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Christ the King

God’s grace and peace be with all of you.


Let’s check in on Jesus campaign headquarters. It looks like Jesus is having a meeting with his advisers right now...

“Okay, Jesus, we’ve got the focus groups back and it’s not looking good. 84% of respondents reacted either somewhat negatively or very negatively to your plan to offer free healings to lepers. Almost 100% said the whole ‘You’re blessed when you’re persecuted’ speech was a reason to vote against you.

“The good news is, you’ve got high favorables among the working class, but 92% of respondents say your plan to feed the hungry and comfort the afflicted is fiscally irresponsible, and your statement proclaiming ‘release to the captives’ makes you look like you’re not tough on crime.

“Listen, Jesus, you know we’re all behind you. We just need to rebrand you a bit, let the people know who you are.”


“Who do you say that I am?”


“I’m glad you asked—we want to play up your rugged, self-made side. You know, maybe some photo shoots doing the whole carpentry thing. And, now I know this is a touchy subject, but we really think you should tone down the whole ‘middle eastern refugee angle,’ it does not play well in the heartland.”


“Do you love me?”


“Well, yeah, Jesus, I mean, come on. We all ‘love’ you, that’s the only thing keeping this campaign together.”


“Then feed my sheep.”


“Uhhh, yeah. That’s another thing, about the ‘sheep’ and the shepherds and all of that: you know, it’s really not a relatable image for a lot of voters. Maybe we could switch it up, bring in some other surrogates. We really want people to feel like they could sit down and have a beer with you, you know?”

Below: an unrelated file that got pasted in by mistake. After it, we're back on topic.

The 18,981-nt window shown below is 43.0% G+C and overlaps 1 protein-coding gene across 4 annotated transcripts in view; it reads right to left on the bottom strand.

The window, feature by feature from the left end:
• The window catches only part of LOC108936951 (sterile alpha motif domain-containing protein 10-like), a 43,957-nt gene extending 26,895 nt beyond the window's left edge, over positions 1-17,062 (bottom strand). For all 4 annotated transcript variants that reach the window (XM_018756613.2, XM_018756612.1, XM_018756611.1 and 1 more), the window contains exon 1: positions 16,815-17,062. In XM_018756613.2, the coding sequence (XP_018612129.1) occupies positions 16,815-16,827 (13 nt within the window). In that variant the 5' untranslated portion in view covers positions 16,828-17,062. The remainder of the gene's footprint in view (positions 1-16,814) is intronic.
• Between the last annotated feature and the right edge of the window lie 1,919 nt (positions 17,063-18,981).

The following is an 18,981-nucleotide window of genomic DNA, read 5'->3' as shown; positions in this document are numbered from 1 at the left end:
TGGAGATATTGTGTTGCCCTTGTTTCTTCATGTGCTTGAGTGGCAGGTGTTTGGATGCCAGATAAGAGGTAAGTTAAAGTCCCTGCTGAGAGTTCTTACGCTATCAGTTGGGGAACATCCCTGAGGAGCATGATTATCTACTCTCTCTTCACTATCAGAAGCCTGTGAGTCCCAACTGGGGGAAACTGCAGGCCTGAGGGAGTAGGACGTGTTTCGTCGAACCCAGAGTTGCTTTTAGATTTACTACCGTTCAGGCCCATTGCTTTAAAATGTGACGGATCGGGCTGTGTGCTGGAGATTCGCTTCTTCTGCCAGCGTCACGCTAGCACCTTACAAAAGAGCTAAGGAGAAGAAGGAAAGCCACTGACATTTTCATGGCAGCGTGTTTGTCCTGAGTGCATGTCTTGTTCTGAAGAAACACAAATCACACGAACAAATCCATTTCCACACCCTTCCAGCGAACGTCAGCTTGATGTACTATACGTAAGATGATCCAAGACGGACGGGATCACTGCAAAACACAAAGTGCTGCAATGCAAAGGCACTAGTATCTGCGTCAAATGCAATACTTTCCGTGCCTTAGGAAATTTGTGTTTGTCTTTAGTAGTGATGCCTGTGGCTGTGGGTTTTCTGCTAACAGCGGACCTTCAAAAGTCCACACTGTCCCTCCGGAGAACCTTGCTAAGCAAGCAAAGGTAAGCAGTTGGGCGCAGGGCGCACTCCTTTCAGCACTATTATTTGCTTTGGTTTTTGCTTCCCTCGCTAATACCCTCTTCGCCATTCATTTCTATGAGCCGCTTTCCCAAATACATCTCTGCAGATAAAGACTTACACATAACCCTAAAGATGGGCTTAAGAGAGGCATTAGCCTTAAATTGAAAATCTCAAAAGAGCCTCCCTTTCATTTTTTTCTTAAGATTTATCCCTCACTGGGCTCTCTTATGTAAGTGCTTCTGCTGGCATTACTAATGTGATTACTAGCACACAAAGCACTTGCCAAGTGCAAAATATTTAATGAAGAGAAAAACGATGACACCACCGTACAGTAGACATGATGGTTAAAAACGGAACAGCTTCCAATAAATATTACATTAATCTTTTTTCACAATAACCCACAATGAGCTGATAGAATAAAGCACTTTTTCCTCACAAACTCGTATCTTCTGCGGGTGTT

Who would vote for Jesus? I mean really, who would vote for Jesus? His campaign slogan is “Take up your cross and follow me.” He’s terrible at soundbites, always saying things like, “Blessed are you who are poor” and “Woe to you who are rich.” He openly breaks the law right in front of legal experts. He hangs around with bad people—tax collectors, lepers, sinners. He goes into houses of worship, disrupts things, and throws people out. He is a trouble-maker. He doesn’t have what you could call a “presidential

Today is the last Sunday of the church year, also known as “Christ the King Sunday” or “Reign of Christ Sunday.” As the name of the day suggests, today is about reflecting on Christ as King.

But as we saw in our gospel reading, this is a very different view of kingship than we might be used to. We see Jesus on the cross, with a mocking inscription: “This is the King of the Jews.” The religious leaders and Roman soldiers joke that, if he really is a king, he should be able to save himself.

When we think of Christ the King, this is what we should think of: Jesus on the cross, wearing a crown of thorns. This is our king. This is our Lord. Not a king sitting on a throne dressed in jewels and fine clothes, wearing a golden crown, but a king on a cross, his clothing divided among the soldiers who crucified him, his crown a crown of thorns.


I think it’s hard to overstate how radical this idea is. Christ is our king. Jesus is Lord. That statement is wildly radical and deeply political.

For the first Christians, their reality was the Empire of Rome. They lived under Rome, under Caesar. According to the world they lived in, Caesar was Lord, and to say otherwise was to risk arrest and even execution.